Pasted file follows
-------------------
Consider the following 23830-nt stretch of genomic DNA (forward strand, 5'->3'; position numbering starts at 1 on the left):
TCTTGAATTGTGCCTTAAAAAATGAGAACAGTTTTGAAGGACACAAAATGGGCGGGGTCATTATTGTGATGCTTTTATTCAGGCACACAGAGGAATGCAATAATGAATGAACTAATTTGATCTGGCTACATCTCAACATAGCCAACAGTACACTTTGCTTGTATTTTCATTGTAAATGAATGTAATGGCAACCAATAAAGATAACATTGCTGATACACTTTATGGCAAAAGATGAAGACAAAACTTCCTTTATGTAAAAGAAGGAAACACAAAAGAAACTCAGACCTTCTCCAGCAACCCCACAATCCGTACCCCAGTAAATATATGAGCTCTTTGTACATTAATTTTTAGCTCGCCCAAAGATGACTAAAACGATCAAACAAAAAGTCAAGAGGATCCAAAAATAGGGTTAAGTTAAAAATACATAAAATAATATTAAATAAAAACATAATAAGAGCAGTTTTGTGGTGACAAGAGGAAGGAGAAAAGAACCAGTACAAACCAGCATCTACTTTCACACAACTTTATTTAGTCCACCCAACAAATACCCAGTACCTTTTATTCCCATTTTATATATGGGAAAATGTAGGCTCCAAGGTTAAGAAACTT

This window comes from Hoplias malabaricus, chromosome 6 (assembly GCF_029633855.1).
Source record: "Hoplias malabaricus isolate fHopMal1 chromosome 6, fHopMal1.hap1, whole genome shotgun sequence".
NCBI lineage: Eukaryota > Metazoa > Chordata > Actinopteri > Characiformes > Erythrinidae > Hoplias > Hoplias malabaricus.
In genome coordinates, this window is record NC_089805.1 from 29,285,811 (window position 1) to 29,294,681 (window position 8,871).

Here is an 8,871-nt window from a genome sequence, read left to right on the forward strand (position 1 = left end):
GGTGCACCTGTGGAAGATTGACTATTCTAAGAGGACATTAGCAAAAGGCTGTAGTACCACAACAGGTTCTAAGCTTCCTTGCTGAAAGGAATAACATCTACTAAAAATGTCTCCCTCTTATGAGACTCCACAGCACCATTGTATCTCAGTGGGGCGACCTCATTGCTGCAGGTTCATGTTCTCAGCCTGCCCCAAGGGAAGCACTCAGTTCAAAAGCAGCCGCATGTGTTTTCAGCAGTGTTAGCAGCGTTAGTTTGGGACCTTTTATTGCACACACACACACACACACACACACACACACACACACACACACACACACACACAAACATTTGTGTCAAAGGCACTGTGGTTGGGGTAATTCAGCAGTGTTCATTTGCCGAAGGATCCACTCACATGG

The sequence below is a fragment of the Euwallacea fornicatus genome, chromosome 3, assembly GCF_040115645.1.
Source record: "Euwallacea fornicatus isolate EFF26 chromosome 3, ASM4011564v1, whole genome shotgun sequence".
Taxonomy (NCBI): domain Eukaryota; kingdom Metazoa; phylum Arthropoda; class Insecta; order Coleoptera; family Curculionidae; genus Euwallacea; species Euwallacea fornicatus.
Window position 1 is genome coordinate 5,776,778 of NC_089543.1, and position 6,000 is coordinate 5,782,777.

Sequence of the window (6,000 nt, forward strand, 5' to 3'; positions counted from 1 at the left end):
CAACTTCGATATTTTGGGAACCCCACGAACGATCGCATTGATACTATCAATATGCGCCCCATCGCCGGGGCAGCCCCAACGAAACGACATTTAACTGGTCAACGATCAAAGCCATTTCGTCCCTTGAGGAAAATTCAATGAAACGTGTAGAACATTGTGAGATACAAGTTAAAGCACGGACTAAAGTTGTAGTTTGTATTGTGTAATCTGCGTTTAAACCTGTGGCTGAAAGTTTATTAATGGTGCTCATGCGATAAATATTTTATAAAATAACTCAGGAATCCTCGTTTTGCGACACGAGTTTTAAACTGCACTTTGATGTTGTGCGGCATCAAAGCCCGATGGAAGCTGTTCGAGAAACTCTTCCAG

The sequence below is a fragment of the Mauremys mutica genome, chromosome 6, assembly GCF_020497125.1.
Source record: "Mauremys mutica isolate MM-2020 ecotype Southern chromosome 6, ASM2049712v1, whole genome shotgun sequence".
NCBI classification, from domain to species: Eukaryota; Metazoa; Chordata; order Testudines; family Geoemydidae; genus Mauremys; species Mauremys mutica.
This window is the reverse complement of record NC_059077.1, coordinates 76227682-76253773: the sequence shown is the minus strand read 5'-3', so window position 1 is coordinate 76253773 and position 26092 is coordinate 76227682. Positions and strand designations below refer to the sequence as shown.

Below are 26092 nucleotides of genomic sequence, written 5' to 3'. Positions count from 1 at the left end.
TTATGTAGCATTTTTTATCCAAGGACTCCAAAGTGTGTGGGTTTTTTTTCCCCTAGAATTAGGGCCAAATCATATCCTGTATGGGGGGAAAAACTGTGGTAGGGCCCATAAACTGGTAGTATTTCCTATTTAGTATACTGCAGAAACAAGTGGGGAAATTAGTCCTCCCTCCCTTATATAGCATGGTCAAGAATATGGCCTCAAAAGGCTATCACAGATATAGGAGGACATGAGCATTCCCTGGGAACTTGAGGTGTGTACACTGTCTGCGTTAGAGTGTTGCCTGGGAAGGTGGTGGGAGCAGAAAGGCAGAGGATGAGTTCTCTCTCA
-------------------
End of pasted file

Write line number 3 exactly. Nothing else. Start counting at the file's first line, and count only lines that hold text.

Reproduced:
This window comes from Hoplias malabaricus, chromosome 6 (assembly GCF_029633855.1).